This however is not always recognized, but there seems to be an increasing awareness of this fact. At least the area is obscure as to what grey zone activity does in terms of image and of selling products and services.
The colour of obscurity is grey.
More to come
Let’s leave it here for the moment. What you need to remember from this post are the three zones of advertising, and that messages are constituted my moments.
It seems that Danish telco and advertising big spender, TDC, has run into problems with their celebrated commercials featuring two middle age nudes, Claus and Britta. The two average Danes are played by Danish actors Kirsten Lehfeldt and Peter Frödin.
In a note posted at the fan site on Facebook , TDC ‘s site administrator, Jesper Ammitzbøll, says that he is no longer allowed to post the commercials on YouTube. He has taken all commercials off Facebook as well, not risking that the fan site is closed down. Jesper Ammitzbøll is working hard to find another solution, he says in his Facebook note Friday. The Facebook fan club at that time reaching close to 25.000 campaign enthusiasts.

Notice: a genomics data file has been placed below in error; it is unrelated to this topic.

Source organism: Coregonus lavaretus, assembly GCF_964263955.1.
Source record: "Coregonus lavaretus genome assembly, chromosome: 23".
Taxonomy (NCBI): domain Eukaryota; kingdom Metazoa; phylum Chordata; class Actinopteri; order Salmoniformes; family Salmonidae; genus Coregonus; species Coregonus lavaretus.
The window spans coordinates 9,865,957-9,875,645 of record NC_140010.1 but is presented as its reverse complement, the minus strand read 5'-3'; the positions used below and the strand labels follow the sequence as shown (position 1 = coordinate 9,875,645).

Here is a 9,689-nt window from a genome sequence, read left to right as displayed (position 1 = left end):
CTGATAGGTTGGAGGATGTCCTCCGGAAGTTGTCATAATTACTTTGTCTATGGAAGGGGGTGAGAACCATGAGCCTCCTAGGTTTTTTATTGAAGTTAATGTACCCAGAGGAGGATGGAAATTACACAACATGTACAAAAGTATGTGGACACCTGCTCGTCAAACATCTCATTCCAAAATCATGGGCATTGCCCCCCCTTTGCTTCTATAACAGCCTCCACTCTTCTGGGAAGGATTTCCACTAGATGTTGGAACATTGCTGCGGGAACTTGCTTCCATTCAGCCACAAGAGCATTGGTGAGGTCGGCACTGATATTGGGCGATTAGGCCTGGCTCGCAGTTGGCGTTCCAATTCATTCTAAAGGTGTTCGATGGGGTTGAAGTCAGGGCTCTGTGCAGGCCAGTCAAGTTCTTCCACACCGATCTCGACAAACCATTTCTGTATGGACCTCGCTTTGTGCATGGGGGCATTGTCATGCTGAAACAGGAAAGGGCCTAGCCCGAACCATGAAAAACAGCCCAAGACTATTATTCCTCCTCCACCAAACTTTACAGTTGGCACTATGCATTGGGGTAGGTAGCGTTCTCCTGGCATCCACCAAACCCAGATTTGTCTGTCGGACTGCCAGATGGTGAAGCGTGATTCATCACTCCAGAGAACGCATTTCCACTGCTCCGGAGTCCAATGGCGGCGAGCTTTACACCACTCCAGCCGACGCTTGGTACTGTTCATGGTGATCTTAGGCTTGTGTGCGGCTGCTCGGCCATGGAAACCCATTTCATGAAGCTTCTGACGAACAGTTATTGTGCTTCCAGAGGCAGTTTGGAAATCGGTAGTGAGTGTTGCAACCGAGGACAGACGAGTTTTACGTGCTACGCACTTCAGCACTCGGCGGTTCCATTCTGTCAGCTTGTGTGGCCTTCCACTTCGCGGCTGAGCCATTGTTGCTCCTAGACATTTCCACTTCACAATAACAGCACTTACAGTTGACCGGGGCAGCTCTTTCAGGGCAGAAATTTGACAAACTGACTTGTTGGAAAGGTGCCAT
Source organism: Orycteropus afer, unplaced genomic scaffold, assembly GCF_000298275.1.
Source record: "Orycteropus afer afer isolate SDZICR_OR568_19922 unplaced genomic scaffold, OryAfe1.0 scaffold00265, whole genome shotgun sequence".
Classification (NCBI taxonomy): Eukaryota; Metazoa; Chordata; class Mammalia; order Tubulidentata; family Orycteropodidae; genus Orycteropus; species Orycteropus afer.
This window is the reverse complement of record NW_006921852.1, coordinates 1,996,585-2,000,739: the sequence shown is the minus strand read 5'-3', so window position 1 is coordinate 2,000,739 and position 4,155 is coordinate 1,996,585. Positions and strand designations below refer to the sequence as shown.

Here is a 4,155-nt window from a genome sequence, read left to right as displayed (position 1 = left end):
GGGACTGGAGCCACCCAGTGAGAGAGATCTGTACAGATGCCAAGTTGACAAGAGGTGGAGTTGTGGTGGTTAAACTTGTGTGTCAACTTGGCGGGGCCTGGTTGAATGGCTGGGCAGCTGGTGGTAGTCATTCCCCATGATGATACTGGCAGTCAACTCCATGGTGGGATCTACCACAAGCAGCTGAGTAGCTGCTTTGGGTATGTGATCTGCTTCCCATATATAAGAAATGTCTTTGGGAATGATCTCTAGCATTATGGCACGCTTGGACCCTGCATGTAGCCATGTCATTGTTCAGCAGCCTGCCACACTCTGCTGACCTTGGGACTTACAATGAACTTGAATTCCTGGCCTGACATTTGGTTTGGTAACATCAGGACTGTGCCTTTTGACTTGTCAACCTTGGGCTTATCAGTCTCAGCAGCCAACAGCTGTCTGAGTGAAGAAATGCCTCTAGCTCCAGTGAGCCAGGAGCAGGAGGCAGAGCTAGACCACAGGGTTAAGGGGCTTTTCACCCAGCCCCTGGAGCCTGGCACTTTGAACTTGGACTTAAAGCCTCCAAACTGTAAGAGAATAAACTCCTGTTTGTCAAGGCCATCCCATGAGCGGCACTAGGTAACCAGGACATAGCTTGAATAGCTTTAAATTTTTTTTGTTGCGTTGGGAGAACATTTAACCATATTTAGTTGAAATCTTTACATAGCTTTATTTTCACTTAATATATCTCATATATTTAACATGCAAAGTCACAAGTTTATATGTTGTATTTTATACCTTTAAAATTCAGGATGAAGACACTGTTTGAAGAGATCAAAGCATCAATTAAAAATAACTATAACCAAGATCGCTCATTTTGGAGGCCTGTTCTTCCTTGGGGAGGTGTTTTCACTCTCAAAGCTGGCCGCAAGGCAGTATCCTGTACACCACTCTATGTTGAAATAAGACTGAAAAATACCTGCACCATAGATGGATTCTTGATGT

Luckily, the embedded commercials on barebones communication are still working. You can enjoy Claus and Britta here and here. Hopefully TDC will manage to fix the problems. If not, the films may go from barebones as well.
The question is still, however, if Claus and Britta are more than entertainment? Are they also good for business as the couple evidently now challenges the code of international conduct on both Facebook and YouTube? That issue will be interesting to monitor over the next months.
Sometimes commercials can be just brilliant. Watch the commercial found at YouTube, or make your own version here. Be your own hero. English version.
First day of the new year. What is going to happen on barebones communication in 2010? As so far as this is, and should be, predictable, the idea is to move closer in on advertising. To enter the no man’s land of advertising. And to do so with the barebones toolbox in hand.